We know wind turbines kill birds. Now a University of Calgary study shows they kill bats in even higher numbers. And not from collisions but from a sudden drop in air pressure known as barotrauma. Ninety percent of the bats examined post mortem showed signs of internal hemorrhaging consistent with barotrauma from the turbine blades. Only about half showed any evidence of direct contact with the blades.
Because they echolocate, bats seldom collide with manmade structures. But an atmospheric-pressure drop at wind-turbine blades is undetectable. And because they’re mammals, they die more than birds from barotrauma. Their balloon-like lungs have two-way airflow and flexible sacs surrounded by capillaries. When external pressures drop, the sacs overexpand and burst the capillaries. Bird lungs are more rigid with a one-way circular airflow and withstand pressure drops better.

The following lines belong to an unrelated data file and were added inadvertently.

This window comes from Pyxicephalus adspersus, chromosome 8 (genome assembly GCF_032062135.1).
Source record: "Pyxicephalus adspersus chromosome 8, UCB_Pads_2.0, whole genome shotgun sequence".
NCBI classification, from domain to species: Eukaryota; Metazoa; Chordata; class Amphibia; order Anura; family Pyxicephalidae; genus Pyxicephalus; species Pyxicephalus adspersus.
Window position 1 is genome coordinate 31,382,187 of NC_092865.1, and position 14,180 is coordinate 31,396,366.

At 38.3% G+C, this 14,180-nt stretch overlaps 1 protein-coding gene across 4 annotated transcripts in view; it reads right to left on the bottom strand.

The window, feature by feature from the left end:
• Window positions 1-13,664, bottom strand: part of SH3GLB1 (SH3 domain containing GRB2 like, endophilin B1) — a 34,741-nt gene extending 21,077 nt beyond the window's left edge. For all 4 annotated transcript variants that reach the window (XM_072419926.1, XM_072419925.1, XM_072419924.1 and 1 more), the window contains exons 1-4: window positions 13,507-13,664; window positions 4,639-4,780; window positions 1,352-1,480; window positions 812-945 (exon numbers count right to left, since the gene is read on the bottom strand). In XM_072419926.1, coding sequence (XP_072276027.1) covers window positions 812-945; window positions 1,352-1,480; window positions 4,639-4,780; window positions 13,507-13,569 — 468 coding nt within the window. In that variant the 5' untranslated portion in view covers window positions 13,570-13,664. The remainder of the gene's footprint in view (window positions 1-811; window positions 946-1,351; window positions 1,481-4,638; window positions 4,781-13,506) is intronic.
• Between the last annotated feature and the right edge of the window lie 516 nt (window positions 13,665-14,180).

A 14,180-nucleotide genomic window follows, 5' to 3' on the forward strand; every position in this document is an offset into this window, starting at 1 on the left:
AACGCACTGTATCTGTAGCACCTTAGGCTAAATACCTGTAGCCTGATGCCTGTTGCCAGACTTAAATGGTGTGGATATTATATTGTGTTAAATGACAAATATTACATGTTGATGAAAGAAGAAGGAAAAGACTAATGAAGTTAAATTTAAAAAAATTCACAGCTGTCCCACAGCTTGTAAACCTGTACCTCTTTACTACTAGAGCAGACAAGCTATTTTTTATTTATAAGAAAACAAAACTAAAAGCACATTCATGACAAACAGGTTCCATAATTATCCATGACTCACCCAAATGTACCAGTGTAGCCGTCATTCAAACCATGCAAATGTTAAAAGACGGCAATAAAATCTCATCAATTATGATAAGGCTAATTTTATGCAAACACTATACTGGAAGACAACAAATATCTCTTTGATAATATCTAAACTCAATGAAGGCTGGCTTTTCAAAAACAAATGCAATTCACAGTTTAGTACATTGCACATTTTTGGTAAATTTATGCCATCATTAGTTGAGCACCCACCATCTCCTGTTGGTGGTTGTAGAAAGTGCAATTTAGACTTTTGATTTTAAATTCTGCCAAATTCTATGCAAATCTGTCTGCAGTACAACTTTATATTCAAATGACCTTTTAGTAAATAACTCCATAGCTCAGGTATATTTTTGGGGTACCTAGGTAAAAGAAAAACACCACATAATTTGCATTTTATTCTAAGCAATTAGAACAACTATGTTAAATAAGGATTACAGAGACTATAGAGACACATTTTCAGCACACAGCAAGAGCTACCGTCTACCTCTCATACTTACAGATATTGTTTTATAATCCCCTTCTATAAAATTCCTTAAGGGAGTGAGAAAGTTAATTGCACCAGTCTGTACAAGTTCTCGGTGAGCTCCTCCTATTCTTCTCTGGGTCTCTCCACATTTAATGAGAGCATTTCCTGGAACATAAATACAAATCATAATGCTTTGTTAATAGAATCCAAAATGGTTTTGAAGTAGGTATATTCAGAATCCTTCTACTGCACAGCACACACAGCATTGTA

Bat fatalities at wind turbines far outnumber bird fatalities and the majority of bats killed are migratory species that roost in trees—including hoary bats, eastern red bats, and silver-haired bats. Little is known about their population sizes. But wind turbines could devastate them. . . Simple solution. Don’t run the turbines at night. And for the sake of birds-of-prey, don’t run them during peak migrations.
Julia Whitty is Mother Jones’ environmental correspondent, lecturer, and 2008 winner of the Kiriyama Prize and the John Burroughs Medal Award.